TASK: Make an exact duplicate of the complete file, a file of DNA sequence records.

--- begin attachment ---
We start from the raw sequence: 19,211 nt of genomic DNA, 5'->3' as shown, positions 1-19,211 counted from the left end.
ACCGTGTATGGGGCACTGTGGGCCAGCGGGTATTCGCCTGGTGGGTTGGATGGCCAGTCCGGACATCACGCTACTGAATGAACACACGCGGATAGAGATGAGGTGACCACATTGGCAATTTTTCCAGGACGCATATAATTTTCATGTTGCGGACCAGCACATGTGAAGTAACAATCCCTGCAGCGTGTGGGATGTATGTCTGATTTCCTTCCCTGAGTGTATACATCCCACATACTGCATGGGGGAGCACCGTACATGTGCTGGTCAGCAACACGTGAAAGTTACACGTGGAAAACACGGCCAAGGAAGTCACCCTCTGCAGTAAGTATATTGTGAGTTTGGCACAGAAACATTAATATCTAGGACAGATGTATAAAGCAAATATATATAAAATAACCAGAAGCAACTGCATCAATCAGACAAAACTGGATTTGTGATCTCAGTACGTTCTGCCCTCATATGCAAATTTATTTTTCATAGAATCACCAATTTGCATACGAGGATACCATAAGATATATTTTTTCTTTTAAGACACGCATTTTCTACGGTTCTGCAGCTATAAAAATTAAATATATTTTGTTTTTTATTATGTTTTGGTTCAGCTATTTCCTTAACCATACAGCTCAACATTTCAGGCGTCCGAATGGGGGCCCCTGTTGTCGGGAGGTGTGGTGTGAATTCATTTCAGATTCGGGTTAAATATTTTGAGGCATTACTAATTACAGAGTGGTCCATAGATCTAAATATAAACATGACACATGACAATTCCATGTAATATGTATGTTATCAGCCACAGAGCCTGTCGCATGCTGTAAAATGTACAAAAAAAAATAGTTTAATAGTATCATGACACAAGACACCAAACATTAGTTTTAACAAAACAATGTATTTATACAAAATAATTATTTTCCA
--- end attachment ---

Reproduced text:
We start from the raw sequence: 19,211 nt of genomic DNA, 5'->3' as shown, positions 1-19,211 counted from the left end.
ACCGTGTATGGGGCACTGTGGGCCAGCGGGTATTCGCCTGGTGGGTTGGATGGCCAGTCCGGACATCACGCTACTGAATGAACACACGCGGATAGAGATGAGGTGACCACATTGGCAATTTTTCCAGGACGCATATAATTTTCATGTTGCGGACCAGCACATGTGAAGTAACAATCCCTGCAGCGTGTGGGATGTATGTCTGATTTCCTTCCCTGAGTGTATACATCCCACATACTGCATGGGGGAGCACCGTACATGTGCTGGTCAGCAACACGTGAAAGTTACACGTGGAAAACACGGCCAAGGAAGTCACCCTCTGCAGTAAGTATATTGTGAGTTTGGCACAGAAACATTAATATCTAGGACAGATGTATAAAGCAAATATATATAAAATAACCAGAAGCAACTGCATCAATCAGACAAAACTGGATTTGTGATCTCAGTACGTTCTGCCCTCATATGCAAATTTATTTTTCATAGAATCACCAATTTGCATACGAGGATACCATAAGATATATTTTTTCTTTTAAGACACGCATTTTCTACGGTTCTGCAGCTATAAAAATTAAATATATTTTGTTTTTTATTATGTTTTGGTTCAGCTATTTCCTTAACCATACAGCTCAACATTTCAGGCGTCCGAATGGGGGCCCCTGTTGTCGGGAGGTGTGGTGTGAATTCATTTCAGATTCGGGTTAAATATTTTGAGGCATTACTAATTACAGAGTGGTCCATAGATCTAAATATAAACATGACACATGACAATTCCATGTAATATGTATGTTATCAGCCACAGAGCCTGTCGCATGCTGTAAAATGTACAAAAAAAAATAGTTTAATAGTATCATGACACAAGACACCAAACATTAGTTTTAACAAAACAATGTATTTATACAAAATAATTATTTTCCA